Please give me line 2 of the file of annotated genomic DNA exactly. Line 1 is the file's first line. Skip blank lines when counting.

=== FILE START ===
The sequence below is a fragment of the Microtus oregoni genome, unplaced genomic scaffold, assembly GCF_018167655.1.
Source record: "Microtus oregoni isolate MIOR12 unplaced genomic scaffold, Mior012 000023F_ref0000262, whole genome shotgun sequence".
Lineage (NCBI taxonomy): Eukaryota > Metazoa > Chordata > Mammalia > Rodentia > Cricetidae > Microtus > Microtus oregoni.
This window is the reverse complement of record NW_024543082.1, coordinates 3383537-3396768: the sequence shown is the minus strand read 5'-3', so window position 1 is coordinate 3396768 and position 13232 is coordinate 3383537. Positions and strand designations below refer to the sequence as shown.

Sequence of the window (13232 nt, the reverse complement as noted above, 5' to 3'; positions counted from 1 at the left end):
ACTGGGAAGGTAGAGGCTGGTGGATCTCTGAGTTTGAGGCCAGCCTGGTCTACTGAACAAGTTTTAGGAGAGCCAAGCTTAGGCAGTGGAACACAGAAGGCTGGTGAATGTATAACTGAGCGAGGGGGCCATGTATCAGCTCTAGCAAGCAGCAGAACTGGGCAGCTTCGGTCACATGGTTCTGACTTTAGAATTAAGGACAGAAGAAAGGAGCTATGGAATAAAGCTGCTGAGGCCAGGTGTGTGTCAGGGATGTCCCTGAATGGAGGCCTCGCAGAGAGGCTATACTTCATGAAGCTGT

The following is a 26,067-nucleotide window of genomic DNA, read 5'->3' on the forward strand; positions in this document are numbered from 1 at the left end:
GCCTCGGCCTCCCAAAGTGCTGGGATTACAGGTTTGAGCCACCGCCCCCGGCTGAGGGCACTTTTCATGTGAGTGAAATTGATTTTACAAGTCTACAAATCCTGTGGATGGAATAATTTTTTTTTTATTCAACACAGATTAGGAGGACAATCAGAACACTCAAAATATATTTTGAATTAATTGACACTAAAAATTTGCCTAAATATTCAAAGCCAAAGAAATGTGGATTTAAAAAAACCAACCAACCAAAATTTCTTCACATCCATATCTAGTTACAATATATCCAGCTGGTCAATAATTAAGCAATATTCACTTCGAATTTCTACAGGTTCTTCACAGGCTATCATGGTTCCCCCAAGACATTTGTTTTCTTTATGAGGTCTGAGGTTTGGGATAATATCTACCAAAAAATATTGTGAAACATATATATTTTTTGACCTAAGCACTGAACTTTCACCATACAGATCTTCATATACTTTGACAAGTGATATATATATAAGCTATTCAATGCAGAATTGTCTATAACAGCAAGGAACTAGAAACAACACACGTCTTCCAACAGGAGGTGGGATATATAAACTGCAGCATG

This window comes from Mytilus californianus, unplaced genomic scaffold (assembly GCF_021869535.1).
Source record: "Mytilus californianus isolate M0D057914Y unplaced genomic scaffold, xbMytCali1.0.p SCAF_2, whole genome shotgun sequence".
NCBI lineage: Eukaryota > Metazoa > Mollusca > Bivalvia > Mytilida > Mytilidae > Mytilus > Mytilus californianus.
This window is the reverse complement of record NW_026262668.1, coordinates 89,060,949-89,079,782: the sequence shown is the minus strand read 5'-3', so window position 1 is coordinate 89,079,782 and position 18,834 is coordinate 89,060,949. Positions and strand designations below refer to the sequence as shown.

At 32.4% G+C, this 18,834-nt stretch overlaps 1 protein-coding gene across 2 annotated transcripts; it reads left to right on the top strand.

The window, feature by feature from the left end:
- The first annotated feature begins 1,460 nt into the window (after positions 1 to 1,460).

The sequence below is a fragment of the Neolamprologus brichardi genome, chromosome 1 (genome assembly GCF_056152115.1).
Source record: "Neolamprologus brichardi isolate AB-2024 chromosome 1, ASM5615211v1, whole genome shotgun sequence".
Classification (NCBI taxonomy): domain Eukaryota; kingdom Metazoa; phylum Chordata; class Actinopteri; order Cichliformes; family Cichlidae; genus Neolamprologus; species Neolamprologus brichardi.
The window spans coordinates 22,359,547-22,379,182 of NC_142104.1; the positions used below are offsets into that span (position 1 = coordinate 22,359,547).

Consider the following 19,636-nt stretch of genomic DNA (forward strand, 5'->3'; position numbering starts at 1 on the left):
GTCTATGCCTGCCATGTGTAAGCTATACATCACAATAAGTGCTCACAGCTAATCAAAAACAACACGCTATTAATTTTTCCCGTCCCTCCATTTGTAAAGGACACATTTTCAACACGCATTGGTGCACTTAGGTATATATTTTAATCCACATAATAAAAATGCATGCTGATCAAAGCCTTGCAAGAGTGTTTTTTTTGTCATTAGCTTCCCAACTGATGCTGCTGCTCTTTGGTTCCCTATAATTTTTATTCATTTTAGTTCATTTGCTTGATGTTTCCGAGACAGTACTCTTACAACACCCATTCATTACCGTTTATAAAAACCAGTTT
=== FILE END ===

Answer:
Source record: "Microtus oregoni isolate MIOR12 unplaced genomic scaffold, Mior012 000023F_ref0000262, whole genome shotgun sequence".